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October 24, 2002 Letters


We welcome your letters, opinions and comments at BC-121/1463 Bishop St., by fax (514-848-2814), or e-mail (barblak@alcor.concordia.ca) by 9 a.m. on the Friday prior to publication.

Part-time faculty member demurs

I would like to respond to the article on the needs and concerns of part-time faculty by Carol McQueen in your Sept. 26 issue. The content of the article — not the manner in which it was written — made me feel somewhat embarrassed to be a CUPFA member.

I am a part-time faculty member who has been teaching in the Theatre Department for five years now, and I am currently in my second term of service as the elected department part-time faculty representative. This letter contains my personal opinions, however.

It is widely acknowledged in Quebec and beyond that CUPFA has fought for, and won, some of the best part-time faculty working conditions on the continent. This is a situation for which the current union leadership deserves much credit, and which I appreciate and benefit from. I feel I am well paid for work I find stimulating and satisfying; I have a voice at meetings and in the concerns of my department.

At the point at which I took an informed and considered choice to pursue a career as a theatre artist, I understood that the nature of the work I would be engaged in would never offer me much in the way of job security. So for me, the idea of a part-time union which campaigns to guarantee job security on behalf of theatre practitioners, visual artists, musicians and so forth begins to conjure up images of the safari tourist who rushes off to protect the gazelles from the lions.

In fact, a high degree of job security is already provided for part-timers in the form of the seniority system; this is a system which I, with a relatively high number of credits, very much benefit from. I have seen this process at work now from the vantage point of a number of part-time hiring committees.

Frankly, the current system works much better at protecting time-servers than it does with regard to promoting high professional standards and pedagogic breadth. As a professional teacher, these are areas of importance for me.

On a specific point, the article mentioned a theatre department part-timer who “finds it difficult to meet with students when he must share an office with 18 other part-time faculty members.”

Now, while there are pressing difficulties with space provision for our department (a situation with which all faculty and staff must contend), we do in fact have an office which is designated as per the collective agreement for the specific use of part-timers. The idea of all 18 of us packed in there, along with a student or two, made me smile. We also have a comfortable, convenient meeting room in the department which is available for use by all faculty.

This type of storm-in-a-tea-cup complaining does a little more than undermine the credibility and urgency of some of our Association’s more legitimate demands for a new deal.

Well-paid professional lecturers with tertiary levels of education working in a 21st-century academic institution should be represented in a more appropriate and intelligent manner. If more of us don’t speak out, we deserve whatever misrepresentation we receive. Is it just me, or do any other part-timers out there think it’s time we re-examined our and CUPFA’s priorities, or even just raised the tone of the debate? Or held one?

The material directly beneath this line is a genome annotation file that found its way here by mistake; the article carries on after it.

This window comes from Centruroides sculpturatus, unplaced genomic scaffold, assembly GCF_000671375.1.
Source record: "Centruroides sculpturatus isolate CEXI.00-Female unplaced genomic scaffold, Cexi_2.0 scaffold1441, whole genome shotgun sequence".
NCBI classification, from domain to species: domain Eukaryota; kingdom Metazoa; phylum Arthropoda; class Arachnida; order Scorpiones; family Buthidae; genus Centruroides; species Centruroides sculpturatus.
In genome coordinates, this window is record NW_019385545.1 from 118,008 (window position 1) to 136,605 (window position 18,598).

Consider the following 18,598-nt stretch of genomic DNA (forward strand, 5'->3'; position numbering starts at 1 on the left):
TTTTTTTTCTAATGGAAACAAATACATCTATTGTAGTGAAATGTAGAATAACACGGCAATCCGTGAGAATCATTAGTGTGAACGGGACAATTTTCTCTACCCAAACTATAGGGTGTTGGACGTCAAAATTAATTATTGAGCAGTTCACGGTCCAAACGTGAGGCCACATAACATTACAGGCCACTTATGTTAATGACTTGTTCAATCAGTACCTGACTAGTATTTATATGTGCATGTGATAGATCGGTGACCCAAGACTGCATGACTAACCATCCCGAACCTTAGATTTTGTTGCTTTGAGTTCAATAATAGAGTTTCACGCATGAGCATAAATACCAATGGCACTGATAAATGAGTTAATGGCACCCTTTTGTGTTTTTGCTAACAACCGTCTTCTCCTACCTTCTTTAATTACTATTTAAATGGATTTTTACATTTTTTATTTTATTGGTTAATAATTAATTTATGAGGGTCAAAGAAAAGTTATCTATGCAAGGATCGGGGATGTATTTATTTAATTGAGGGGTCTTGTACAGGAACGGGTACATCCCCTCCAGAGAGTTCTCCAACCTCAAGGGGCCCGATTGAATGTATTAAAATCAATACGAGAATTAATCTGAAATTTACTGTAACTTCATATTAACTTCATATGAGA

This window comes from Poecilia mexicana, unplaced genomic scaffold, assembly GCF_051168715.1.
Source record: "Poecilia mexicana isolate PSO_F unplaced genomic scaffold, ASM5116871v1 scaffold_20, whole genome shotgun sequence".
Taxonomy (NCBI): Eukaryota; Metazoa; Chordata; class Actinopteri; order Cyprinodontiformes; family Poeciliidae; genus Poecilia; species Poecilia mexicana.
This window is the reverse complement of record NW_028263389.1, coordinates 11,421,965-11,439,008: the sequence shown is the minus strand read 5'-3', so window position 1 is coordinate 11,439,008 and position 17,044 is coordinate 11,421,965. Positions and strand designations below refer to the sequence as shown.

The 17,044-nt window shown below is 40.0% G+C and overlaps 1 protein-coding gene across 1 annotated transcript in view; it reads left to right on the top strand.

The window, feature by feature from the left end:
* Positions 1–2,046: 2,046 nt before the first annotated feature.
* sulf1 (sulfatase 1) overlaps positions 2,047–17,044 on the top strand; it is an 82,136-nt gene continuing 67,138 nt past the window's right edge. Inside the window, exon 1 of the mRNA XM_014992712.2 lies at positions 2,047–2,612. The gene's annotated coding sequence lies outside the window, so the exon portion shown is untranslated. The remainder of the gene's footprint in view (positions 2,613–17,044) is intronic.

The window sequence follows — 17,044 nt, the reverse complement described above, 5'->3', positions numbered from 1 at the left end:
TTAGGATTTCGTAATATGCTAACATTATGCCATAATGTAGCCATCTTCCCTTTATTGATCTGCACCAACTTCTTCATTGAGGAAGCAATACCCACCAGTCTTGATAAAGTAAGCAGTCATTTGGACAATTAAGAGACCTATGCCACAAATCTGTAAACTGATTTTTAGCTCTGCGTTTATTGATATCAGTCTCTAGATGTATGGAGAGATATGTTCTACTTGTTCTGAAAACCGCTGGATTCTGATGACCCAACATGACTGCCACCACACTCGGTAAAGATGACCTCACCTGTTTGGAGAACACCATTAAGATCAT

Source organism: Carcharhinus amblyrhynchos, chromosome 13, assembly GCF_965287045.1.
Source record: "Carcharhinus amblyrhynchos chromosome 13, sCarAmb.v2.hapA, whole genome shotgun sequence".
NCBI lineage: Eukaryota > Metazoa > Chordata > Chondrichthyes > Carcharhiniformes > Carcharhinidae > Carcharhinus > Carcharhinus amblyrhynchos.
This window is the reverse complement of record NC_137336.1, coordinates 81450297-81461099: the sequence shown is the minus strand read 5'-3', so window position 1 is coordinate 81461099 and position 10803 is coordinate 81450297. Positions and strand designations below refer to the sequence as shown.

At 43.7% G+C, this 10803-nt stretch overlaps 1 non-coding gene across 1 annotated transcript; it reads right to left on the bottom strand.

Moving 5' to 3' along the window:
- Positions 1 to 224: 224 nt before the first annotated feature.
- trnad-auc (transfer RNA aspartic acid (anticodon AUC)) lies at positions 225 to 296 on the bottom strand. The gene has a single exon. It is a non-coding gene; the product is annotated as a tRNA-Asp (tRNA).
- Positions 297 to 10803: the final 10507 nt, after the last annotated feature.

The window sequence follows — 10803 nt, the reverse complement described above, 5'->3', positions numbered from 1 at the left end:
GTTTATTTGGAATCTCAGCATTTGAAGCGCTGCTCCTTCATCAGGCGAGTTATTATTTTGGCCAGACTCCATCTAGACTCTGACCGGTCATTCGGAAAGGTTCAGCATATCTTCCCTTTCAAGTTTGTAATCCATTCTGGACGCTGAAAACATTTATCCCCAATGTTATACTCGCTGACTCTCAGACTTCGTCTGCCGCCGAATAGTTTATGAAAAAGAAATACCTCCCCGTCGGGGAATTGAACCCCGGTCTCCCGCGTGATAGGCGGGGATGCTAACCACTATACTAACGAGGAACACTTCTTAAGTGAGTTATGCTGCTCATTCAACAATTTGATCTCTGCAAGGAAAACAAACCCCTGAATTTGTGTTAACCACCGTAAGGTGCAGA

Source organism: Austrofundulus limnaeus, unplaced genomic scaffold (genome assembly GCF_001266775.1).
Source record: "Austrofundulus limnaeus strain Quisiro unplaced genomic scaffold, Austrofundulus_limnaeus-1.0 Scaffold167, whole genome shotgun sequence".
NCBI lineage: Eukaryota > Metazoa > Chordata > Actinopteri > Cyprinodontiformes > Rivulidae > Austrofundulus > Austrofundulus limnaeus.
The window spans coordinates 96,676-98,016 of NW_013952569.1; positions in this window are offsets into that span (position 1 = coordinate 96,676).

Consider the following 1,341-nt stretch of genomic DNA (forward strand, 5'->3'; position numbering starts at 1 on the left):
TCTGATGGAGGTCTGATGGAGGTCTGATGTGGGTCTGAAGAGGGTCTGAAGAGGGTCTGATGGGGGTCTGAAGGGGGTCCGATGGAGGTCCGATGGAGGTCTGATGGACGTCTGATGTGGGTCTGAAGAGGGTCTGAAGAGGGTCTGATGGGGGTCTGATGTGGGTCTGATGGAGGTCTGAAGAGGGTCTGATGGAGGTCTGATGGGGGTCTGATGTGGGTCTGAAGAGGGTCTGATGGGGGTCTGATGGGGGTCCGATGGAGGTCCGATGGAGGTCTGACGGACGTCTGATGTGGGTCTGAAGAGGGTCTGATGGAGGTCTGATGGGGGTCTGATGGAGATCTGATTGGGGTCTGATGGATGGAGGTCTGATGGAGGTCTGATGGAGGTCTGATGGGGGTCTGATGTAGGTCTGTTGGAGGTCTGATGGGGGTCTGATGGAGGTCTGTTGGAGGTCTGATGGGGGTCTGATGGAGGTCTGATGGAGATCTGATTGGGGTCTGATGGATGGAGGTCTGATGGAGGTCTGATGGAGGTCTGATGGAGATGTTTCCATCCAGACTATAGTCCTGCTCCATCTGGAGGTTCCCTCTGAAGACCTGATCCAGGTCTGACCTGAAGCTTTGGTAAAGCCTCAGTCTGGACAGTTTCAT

Kate Bligh, Theatre

Free speech flourishes: professor

Free speech is doing just fine at Concordia. Look at any issue of either The Link or The Concordian student newspapers. You will see that for many years, Concordia student papers have dealt with all sorts of controversial issues.

In fact, on page 20 of the Sept. 24 issue of The Link, there is an appeal from the editors for students to “Come share your opinion so we can stop looking like the SPHR/CSU newsletter.” This is a direct quote. (SPHR is Solidarity for Palestinian Human Rights, and the CSU is the Concordia Student Union).

In other words, the students running this paper acknowledge that not only has there been freedom of speech — unaffected by the current moratorium — but also that one side of the debate about the Middle East has dominated the pages of this publication. London has its Hyde Park Speaker’s Corner, and Concordia can point with equal pride to its unmuzzled student papers.

David Pariser, Professor, Fine Arts

CSU’s heavy hand obstructs studying

The Concordia student body is once again reeling from a CSU-organized protest. Apparently it doesn’t take much to get the CSU riled up these days.

Last week’s protest, which was to voice opposition to Yves Engler’s apparent melee with police, served as promotion for the upcoming FTAA rally. When the concept of globalization is discussed, anti-globalizers bring up the idea of giant corporations oppressing the masses.

In this case, it seems appropriate to apply that ideology to the CSU. The CSU, to a great extent, is just that, an “authoritative” force oppressing the vast majority of Concordia students. They are unrepresentative of the student population and abuse their positions to further their own political agendas.

Furthermore, does the CSU not realize that Concordia is a school? Yes, there’s room for political activism, and yes, there’s room for other activities, but Concordia is first and foremost a school and only then a political arena.

It’s hard to imagine how the CSU is acting in the best interest of all the students it supposedly represents when it goes ahead and holds a protest and causes a commotion when many students have exams and are trying to study.

Well, I guess you know what they say: A protest a day keeps your education away.

Steven Rosenshein, student, Economics